This week’s featured missing person is Bruce Falconer, a 21-year-old Marine who disappeared from Bismarck, North Dakota on February 20, 1981, after a night out with his friend Tim Jewell. Jewell disappeared also, but his body was found in 1992. I suppose by then there probably wasn’t much left, but the authorities ruled the cause of death as exposure and they think Bruce probably died of exposure too.
Their car got stuck in the mud along the Missouri River and I guess the two men left to get help, but got lost. Winter weather in North Dakota is no joke, and probably both of them had been drinking.
I do think it’s slightly odd that Jewell’s body was recovered and Falconer’s wasn’t. You’d think they’d be close together.
Yeah, so this is the first time I’ve been to my computer in a few days. I’ve got a horrible cold and have mostly been lying in bed and reading a bit and sleeping a lot.
This week’s featured missing person is Edward Ashton Stubbs, who goes by his middle name. He was less than a week shy of his 16th birthday when he walked away from his summer job in Dickinson, North Dakota and vanished on June 17, 2013.
Most agencies classify Ashton as a runaway. His family was quoted as saying he had health issues. I can’t figure out what those issues were, but I’m wondering if they were mental health issues rather than physical, since he was working a construction job and laying drywall. But I don’t know.
If Ashton is still alive, and I hope he is, he’d be 20 years old by now.
Sorry about missing Flashback Friday; I was visiting my dad and didn’t get back till relatively late yesterday. Anyway, this week’s Select It Sunday case was chosen by Angie: Kevin Gerald Mahoney, missing from Fargo, North Dakota since October 2, 1993. He was 25. He left home to walk to his brother’s apartment south of Moorhead, Minnesota, but never arrived. Google Maps says Fargo and Moorhead are only 1.5 miles apart.
I don’t have much on Mr. Mahoney, other than that foul play is suspected in his disappearance. A search for recent news on his case (I haven’t updated his casefile since 2010) turned up nothing.
It’s Tuesday again, so I’ve got your MP of the week: Kristi Nikle, a mentally disabled teenager who disappeared from Grand Forks, North Dakota back in 1996. Authorities believe she could be the victim of a serial killer.
Sean Munger has written about Donna Michalenko on his blog. The case is 45 years old and Donna would be an old woman if she is still alive. Which she could be, I suppose. Although “foul play is suspected in her case” I don’t know why that is, whether there’s concrete evidence like blood or something, or just four and a half decades of silence.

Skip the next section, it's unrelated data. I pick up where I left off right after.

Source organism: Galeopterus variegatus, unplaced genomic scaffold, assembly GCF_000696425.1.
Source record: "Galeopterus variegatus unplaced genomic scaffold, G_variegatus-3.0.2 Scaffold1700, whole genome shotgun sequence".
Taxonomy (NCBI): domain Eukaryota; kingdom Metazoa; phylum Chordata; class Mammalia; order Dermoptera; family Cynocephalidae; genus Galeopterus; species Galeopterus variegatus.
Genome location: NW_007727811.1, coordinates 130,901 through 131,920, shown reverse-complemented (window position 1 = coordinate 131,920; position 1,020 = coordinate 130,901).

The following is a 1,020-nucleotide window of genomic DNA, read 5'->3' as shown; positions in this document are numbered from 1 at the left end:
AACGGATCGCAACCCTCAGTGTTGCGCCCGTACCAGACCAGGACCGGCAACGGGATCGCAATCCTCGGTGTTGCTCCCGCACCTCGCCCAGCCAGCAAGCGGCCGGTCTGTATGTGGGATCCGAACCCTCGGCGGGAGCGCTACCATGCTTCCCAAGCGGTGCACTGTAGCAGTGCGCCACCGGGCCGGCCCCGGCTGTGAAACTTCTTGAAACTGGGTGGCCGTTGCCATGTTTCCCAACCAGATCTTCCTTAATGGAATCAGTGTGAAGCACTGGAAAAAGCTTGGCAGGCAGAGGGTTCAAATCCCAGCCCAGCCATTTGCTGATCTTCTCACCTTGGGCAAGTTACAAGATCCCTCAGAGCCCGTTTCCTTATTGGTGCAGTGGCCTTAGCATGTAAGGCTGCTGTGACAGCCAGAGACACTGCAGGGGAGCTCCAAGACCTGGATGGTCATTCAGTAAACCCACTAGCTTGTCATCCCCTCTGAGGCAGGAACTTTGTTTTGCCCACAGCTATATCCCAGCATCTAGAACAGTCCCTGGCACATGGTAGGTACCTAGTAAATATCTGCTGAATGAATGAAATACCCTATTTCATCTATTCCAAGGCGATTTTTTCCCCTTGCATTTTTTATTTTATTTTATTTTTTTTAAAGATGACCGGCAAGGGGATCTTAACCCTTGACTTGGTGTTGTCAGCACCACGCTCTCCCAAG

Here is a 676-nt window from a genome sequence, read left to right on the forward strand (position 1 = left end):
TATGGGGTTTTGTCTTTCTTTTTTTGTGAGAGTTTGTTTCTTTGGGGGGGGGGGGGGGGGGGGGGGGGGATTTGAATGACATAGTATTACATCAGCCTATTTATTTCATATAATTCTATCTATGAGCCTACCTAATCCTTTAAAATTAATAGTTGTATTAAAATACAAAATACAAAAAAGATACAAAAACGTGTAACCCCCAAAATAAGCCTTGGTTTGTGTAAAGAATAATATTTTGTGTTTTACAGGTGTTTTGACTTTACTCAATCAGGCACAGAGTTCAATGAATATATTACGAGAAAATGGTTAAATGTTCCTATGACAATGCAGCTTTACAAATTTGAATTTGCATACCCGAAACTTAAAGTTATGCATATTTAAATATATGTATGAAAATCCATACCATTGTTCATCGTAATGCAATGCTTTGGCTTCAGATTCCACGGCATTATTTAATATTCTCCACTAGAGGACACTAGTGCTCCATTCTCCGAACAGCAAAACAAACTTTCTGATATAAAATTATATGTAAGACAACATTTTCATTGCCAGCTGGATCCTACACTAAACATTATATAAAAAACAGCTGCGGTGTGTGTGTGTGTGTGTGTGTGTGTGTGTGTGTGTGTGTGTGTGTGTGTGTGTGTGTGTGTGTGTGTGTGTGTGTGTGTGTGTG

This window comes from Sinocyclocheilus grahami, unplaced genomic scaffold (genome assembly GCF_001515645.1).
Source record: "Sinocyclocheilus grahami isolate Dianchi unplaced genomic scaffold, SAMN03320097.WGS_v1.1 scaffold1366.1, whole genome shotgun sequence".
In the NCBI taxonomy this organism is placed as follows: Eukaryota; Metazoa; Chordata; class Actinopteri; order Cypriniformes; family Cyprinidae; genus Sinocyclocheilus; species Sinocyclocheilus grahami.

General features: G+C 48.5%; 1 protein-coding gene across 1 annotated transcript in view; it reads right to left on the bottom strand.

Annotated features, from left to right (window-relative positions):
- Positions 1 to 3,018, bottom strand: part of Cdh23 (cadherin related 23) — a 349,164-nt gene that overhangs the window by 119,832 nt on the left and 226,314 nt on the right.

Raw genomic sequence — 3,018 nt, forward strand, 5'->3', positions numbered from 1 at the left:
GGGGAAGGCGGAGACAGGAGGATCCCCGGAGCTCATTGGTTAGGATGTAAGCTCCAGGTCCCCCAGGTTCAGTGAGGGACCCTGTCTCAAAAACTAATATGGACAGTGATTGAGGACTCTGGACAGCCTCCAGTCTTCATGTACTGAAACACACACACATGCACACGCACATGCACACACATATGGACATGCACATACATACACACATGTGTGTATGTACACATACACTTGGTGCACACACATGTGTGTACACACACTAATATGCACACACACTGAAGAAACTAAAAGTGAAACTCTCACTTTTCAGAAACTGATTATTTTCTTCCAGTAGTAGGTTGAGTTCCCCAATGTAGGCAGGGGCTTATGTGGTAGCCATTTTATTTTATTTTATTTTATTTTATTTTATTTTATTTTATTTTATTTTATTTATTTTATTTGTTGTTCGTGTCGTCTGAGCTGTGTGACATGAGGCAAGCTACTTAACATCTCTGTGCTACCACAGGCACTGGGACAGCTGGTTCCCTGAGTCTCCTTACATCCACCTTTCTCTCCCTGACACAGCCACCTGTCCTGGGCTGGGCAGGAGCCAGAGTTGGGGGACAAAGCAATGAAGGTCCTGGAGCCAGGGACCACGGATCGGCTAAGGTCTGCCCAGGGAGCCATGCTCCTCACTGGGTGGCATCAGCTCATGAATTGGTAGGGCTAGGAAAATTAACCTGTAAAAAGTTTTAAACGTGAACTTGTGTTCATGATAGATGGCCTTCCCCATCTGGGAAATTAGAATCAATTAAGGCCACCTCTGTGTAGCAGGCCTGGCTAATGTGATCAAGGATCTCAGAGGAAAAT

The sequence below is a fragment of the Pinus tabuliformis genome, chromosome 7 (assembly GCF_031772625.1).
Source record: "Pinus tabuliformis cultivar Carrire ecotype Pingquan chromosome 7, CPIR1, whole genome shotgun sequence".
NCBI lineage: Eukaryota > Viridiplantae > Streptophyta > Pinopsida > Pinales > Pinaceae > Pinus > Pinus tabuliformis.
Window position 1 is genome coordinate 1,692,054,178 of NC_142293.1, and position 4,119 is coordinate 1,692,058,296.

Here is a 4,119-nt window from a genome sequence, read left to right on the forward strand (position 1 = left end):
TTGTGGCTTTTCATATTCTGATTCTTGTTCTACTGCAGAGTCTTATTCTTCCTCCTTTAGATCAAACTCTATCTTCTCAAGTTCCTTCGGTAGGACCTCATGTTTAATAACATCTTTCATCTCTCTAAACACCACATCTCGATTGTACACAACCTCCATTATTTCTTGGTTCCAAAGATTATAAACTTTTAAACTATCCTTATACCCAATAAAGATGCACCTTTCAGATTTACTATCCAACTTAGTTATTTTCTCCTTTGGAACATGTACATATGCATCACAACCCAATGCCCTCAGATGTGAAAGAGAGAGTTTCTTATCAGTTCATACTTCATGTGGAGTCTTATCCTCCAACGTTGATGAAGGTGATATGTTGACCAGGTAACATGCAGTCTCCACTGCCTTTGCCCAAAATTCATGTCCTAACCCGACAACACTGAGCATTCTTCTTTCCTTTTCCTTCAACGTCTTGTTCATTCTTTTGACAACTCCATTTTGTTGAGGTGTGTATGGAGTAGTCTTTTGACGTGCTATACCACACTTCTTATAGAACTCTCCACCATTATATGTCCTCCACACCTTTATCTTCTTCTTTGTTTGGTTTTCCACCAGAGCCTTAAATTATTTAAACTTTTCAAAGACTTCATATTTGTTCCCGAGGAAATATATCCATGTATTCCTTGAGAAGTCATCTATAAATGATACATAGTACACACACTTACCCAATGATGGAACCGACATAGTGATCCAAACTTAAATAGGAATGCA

Donna disappeared from Kief, ND, which might well be the smallest town listed on the Charley Project. The population was 97 the year she disappeared, which seems like New York friggin’ City to what it is now: 13. THIRTEEN.
I was just looking at the website of Spencer Nastrom. He is the oldest son of Sandra Jacobson and half-brother to John Jacobson. Sandra and John disappeared without a trace in 1996, when Spencer was sixteen. Spencer was then raised by Sandra’s mother. In 2005, his father (Sandra’s ex-husband) was brutally murdered. The crime has yet to be solved. Spencer had three daughters and finally married their mother, his longtime girlfriend, in 2007. His 24-year-old wife died of strep throat (of all things) this past May.
Definitely a lottery family. Or at least, one lottery person. I just hope this poor man’s kids don’t start dropping dead. I’m not superstitious, but if I was I would say he was cursed.
Jeanna Dale North disappeared from Fargo, North Dakota in 1993, when she was eleven years old. Later, Kyle Bell was convicted of her murder. He escaped from prison only a month after his sentencing and was on America’s Most Wanted as a result. They found him two months later and he is safely behind bars again.
Well, Jeanna’s mother died last week. She was only 58 years old. The article doesn’t say what the cause of death was.
I may have spoken about this earlier in my blog, but I’ve observed that parents of missing children tend to die young. Jeanna’s mother was 58, Debra Frost‘s father was 58, Amanda Berry‘s mother was I believe in her forties or early fifties, and Sofia Juarez‘s mother just twenty-six. These were all deaths from natural causes, too, not accidents or anything like that. I wonder if perhaps the stress of having a missing child leads to a shorter lifespan. But I don’t have a lot of info on this and I’m sure no studies have been done. Perhaps parents of missing kids actually live about as long as anyone else and I only notice the ones who die early. Amy Billig‘s mother died of a heart attack at age 80, after surviving a bout with what should have been terminal lung cancer (she was a smoker). Connie Smith‘s father was still alive last I knew, and in his nineties.